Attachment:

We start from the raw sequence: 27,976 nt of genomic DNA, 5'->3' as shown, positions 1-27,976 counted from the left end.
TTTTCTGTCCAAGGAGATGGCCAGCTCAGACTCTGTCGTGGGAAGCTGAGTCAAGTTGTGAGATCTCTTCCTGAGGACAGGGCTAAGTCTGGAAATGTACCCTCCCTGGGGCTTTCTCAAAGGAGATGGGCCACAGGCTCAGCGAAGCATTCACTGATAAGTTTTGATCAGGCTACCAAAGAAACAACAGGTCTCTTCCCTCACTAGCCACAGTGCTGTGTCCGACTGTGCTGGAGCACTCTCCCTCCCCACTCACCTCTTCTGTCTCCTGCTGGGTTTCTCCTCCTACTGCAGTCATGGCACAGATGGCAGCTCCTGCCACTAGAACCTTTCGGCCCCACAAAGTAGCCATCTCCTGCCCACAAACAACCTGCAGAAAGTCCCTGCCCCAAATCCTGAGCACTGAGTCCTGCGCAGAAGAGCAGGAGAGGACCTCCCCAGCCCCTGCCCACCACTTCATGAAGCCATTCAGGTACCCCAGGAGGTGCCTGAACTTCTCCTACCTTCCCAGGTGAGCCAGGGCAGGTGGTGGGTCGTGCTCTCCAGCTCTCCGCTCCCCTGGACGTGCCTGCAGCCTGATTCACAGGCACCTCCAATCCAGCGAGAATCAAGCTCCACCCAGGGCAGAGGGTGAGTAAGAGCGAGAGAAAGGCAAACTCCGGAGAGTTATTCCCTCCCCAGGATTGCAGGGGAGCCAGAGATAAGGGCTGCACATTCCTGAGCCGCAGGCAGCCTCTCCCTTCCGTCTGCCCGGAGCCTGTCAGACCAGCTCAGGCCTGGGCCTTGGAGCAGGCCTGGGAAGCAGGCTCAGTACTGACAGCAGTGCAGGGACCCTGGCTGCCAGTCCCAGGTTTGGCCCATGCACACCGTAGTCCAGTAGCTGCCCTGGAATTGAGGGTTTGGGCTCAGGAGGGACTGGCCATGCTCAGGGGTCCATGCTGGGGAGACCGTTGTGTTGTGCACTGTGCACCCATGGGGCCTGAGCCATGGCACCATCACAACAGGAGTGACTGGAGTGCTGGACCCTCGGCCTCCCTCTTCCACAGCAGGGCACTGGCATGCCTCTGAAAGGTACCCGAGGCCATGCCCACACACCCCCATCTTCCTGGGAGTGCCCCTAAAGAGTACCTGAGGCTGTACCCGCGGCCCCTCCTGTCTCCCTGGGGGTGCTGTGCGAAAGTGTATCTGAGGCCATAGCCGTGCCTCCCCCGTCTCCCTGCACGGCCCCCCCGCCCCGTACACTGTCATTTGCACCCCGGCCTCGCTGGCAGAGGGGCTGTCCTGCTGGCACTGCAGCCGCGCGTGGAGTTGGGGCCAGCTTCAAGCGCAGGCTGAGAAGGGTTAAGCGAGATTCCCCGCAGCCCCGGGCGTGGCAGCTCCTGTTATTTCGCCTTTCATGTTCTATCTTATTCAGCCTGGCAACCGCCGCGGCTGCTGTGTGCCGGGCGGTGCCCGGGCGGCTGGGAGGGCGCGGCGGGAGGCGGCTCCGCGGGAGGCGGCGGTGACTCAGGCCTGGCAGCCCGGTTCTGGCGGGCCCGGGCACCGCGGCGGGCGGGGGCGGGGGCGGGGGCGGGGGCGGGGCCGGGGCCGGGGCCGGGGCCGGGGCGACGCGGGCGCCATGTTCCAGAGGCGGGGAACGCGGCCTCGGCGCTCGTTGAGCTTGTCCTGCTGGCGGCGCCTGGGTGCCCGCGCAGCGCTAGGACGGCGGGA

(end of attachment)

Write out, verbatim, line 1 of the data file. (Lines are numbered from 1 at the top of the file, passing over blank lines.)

We start from the raw sequence: 27,976 nt of genomic DNA, 5'->3' as shown, positions 1-27,976 counted from the left end.